Hi Mark - I like the transformation of the "teach a person to fish" parable as you state it! You're so creative with words, too.

Hi Pam - Actually, I was trained in oils and acrylics and didn't pick up watercolors until twelve years ago! I was too intimidated by them, but also loved oils (and still do). It's great to witness the focus you're assigning to the work you'll produce next year. Great things will result :)

Hi Peggy - did your father teach you to draw? He's an artist, so I thought maybe he was a big influence on your artistic development as a child.

Margaret Ryall said...

After buying every art material known, I reached the conclusion that I worked better when I spent time developing technical proficiency in one of them - acrylics. Now that I work in mixed media I have to admit that my forays into pastels, watercolour, oil and encaustic allow me layer and mix when I need to.

Mary Paquet said...

Kathy, what a wonderful description of your early development as an artist. Our family never gave a thought to someone being or becoming an artist, but our parents were very supportive of our artistic endeavors. One brother made beautiful jewelry in high school, another was a very good oil painter, and mom always let me paint jolly Christmas scenes on the livingroom windows. Several were also quite accomplished musicians. I don't believe, though, we would have been encouraged to become a fine arts major. Nor did I do that for my own children, regretably. I came late to believing I could be an artist, but what sheer pleasure I have gotten from that realization.

I like your discussion of simplicity. Your eggshell paintings are certainly a fine example of successfully applying that principle. At the moment I am very much into experimentation with multiple mediums. In the past I clung tenaciously to watercolor, but being retired now from my day job seems to have had this effect on me.

Peggy Stermer-Cox said...

Hi Kathy,

Thank you for your question. I was encouraged to draw. I did receive some instruction from my Dad in the 8th grade about perspective, taking measurements, ratios, proportions and using charcoal. Otherwise, he left me to explore and discover on my own. I imagine he was concerned with being too influential. We had lots of discussion about art, though, and music.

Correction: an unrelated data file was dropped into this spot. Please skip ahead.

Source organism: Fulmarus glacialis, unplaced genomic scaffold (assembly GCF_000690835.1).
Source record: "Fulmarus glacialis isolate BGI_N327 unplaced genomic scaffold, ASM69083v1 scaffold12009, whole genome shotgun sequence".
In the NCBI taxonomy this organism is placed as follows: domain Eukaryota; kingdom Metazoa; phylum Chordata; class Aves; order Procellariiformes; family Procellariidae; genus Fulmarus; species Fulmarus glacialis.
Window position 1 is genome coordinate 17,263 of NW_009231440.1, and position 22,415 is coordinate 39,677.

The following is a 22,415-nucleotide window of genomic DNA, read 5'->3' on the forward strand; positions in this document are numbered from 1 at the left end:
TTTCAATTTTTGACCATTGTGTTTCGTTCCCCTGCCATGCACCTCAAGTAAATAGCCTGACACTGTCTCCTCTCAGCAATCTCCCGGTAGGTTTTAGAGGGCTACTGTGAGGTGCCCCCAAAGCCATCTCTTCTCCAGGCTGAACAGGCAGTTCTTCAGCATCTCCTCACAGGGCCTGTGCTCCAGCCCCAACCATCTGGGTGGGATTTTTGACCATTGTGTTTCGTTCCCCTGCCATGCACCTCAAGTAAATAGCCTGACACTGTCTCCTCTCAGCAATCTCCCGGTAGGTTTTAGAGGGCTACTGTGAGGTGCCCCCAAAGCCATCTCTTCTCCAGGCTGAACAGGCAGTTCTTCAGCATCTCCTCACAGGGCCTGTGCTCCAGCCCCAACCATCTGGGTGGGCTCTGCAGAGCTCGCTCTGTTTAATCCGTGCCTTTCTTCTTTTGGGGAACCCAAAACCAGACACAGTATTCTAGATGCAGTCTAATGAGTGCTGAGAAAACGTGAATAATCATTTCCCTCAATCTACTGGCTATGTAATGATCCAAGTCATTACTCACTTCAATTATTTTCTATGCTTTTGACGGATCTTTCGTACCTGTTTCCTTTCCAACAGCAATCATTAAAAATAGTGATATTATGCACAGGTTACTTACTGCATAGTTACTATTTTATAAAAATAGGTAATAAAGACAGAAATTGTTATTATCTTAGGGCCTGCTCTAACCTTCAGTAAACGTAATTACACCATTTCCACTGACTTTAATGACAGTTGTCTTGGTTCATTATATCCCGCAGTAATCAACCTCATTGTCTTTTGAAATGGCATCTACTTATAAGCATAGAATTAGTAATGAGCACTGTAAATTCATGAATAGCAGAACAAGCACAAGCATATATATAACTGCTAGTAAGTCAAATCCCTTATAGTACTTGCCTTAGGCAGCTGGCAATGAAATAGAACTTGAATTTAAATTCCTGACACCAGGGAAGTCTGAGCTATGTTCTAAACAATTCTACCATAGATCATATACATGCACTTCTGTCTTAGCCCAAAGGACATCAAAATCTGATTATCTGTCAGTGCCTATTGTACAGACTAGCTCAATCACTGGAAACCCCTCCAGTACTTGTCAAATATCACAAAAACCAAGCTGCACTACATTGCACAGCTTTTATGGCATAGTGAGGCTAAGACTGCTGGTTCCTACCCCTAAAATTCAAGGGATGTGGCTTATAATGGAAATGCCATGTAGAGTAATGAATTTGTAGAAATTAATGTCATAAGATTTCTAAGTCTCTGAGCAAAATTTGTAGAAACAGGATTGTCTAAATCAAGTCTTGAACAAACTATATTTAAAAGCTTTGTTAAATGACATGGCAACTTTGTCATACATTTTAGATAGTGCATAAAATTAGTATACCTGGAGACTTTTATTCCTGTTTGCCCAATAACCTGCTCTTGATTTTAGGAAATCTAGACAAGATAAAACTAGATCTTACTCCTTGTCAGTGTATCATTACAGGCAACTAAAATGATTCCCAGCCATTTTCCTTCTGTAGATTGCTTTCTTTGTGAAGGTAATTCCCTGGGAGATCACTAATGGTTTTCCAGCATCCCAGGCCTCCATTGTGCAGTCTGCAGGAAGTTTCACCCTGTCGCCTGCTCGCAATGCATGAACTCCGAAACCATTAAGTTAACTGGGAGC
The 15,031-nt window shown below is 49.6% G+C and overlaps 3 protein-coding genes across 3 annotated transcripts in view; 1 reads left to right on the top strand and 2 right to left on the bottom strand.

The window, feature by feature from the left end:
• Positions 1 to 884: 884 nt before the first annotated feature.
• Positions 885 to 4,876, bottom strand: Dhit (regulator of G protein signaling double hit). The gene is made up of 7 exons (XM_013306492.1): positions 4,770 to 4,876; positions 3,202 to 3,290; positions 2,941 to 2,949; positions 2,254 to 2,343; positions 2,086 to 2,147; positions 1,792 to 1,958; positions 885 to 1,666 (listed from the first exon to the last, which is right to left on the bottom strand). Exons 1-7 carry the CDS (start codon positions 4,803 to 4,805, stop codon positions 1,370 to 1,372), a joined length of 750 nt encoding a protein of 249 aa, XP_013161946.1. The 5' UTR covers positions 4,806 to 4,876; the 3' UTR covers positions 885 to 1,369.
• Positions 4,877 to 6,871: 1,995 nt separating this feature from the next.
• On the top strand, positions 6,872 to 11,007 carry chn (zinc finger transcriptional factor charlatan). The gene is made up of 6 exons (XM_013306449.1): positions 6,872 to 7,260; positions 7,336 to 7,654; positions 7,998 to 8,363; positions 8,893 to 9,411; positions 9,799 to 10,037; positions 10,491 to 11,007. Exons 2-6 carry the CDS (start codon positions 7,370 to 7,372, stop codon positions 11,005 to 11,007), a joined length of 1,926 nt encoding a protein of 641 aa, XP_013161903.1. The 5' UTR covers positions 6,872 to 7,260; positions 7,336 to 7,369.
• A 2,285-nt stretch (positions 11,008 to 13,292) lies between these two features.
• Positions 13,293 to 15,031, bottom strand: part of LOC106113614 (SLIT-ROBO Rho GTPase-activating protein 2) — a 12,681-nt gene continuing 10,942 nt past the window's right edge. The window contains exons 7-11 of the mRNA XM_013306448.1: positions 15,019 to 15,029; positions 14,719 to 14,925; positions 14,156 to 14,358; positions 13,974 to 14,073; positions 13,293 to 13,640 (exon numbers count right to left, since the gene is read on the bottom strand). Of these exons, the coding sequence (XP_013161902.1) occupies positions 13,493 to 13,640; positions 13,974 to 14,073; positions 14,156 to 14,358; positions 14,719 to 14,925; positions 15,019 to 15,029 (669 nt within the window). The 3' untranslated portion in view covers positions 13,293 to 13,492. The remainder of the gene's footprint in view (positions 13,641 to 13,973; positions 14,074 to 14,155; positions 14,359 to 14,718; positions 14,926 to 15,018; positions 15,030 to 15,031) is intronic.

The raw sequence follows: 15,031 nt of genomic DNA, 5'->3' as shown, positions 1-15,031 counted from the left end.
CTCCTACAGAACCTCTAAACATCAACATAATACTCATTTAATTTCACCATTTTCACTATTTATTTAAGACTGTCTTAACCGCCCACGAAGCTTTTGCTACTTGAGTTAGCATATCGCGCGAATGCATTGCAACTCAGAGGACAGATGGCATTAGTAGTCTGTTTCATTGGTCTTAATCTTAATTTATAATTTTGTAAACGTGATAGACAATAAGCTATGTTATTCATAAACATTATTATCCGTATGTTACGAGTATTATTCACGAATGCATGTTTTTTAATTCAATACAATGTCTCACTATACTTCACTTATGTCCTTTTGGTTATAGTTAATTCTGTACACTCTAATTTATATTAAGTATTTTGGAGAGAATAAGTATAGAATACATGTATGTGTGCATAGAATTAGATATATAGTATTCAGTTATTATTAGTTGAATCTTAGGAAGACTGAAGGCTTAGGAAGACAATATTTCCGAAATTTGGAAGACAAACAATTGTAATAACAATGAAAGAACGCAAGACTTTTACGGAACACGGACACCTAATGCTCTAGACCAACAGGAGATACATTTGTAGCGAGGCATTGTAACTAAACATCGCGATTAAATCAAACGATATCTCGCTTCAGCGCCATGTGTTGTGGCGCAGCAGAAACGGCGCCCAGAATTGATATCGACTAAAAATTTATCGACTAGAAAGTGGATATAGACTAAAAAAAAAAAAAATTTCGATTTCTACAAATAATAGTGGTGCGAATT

Kathy said...

Hi Margaret - good point! It does help to be proficient in more than one medium, which I've done as well. However, I reached the point where I stopped purchasing every new color that manufacturers dream up. Too much waste, and totally unnecessary. Thanks for commenting!

Hi Mary - it's great that you're spending your newly found extra time experimenting with other mediums. If you haven't already, you might want to take a look at Margaret's site. She creates some interesting effects. Thanks for sharing your personal story. It's fun to get to know each other :)

Hi Peggy - your father sounds like a very wise man. It must have been wonderful to have been raised by an artist parent. There's a lot of maturity in your work, so maybe his influence is deep. Thanks for elaborating!

hwfarber said...

There is beauty in limits. Some of my best work was created when I worked through the night using only the few colored pencils that are stashed next to my bed.

But, I love art supplies and, since I'm far from any art store, I always order enough to qualify for free shipping.

Your childhood is intriguing; were you an only child? My parents never dis-couraged me from anything; I could sew at age 5 (though my mother didn't), figured out crocheting with a bent spoon & twine after watching a neighbor, got a new coloring book every Saturday, and drew on everything. Until third grade I thought that everyone was like me and could sew or draw or carve things from soap--that it's simply a matter of observing (part of me still feels that way). The art, I believe, is in the concept.

I still buy new crayons (love the smell), have crochet hooks and a weaving loom, and sometimes have the urge to design and sew clothes.
Doesn't everyone?

Another great post with terrific comments, Kathy.

Kathy said...

Hi Hallie - I have an older sister who followed a different path from mine. You and I have something in commong! I also learned to sew when I was very young and to crochet. Small world :) Thanks for telling us more about your childhood. I've so enjoyed getting to know you better along with all our other "travelling" buddies!

-Don said...

Wow! I missed out on another great discussion today. Having the family home all day every day over the holiday season has kept me hopping, so all my "work" (ie, painting, writing, and keeping up with my blogs) has been done way after normal people have retired for the night.

As for today's subject on limits, everything has been covered so well by you, Kathy, and all the comments that I don't know that I can really add anything of any relevance other than to reiterate one of my favorite mantras, "less IS more". (Mark, great analogy, BTW)

I probably will not have the chance to check in all my blog buddies until after midnight in each of your respective time zones tomorrow. So, I leave you with a resounding HAPPY NEW YEAR!!!!

-Don

Kathy said...

Happy New Year, Don! Hope you have an enjoyable celebration with your friends and family. Thanks for checking-in - it's always great "hearing" your voice :)